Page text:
- If the control rods have failed, you may have to bite the bullet and replace them while the reactor is active. This is VERY DANGEROUS and will likely kill you, but may buy the ship enough time to avert disaster.
- If all else fails, or you don't have the time for anything else, your last option is to cut the fuel line. Wrench the pipe that leads into the reactor, and then get everyone to evacuate the area.
If you're lucky, you'll stop the reactor from going critical. Once the reactor is cool, you're safe to begin repairs, and eventually restart the reactor. Make sure to figure out what went wrong the first time before starting the reactor again in order to avoid a repeat.
Of course no good engine comes without a way to sabotage it. Luckily for you there's plenty of ways to do that!
Now I'm going to walk you through that first option first, because who doesn't love explosions?
Making the Stormdrive explode is relatively easy to do, you just have to cause a meltdown. There's various ways to make the Stormdrive do this, but if you're an engineer you get access to a Plasma Control Rod. This Control rod is filled completely with plasma, which is about as safe as one can expect. All you have to do in order to mess things up is insert it inbetween the other rods while nobody is looking and no one will realize anything is wrong until they turn on the reactor...
If you haven't noticed by now, the Stormdrive can output a lot of power.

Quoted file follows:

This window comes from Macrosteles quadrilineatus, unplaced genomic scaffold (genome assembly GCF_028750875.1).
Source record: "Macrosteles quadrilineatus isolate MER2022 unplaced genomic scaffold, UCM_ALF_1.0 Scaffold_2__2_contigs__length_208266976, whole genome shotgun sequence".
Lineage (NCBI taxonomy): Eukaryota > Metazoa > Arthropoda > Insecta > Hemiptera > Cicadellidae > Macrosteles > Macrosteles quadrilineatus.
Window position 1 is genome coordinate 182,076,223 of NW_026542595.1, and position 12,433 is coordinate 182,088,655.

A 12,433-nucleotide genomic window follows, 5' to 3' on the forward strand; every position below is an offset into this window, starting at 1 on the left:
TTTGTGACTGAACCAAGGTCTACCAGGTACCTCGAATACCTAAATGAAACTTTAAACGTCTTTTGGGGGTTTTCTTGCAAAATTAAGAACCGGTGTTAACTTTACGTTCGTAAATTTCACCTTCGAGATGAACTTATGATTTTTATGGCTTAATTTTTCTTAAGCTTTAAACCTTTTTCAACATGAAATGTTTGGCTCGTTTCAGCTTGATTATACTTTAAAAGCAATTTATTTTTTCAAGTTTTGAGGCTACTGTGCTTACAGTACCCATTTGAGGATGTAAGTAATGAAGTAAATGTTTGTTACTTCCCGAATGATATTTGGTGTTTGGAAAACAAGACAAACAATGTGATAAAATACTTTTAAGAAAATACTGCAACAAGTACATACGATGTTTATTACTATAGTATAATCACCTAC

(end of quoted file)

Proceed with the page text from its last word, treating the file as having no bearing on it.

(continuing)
This power usually goes through the SMES units which carefully manage the output to avoid the grid having more energy than it needs, but by connecting a few wires that shouldn't be connected you can attach the Stormdrive directly into the main power network! If someone cuts a cable or touches an electric grille/door after you do this, they will most likely instantly get all their skin burned off which can be very dangerous.
Who turned off the lights?
Of course there's also a less agressive way to sabotage the reactor, and this involves making sure the Stormdrive doesn't output any power. This can be done in a number of ways, though some are easier then others. The easiest way to do it is by cutting the wire that sends power from the stormdrive to the SMES array or from the SMES units to the main grid, of course this is a very easy thing to repair and spot, but with enough planning you might be able to make good use of the few minutes without power. Of course a more obnoxious way to sabotage things is by pumping the reactor full of non-fuel gas before it's activated. This will force the engineers to first pump the gas out of the reactor until they can turn it on due to the lack of fuel and will probably take longer to fix than just your average cut wire.
Of course there's loads of other ways you can mess with things (or improve them) so try to experiment and, most importantly, have fun with it!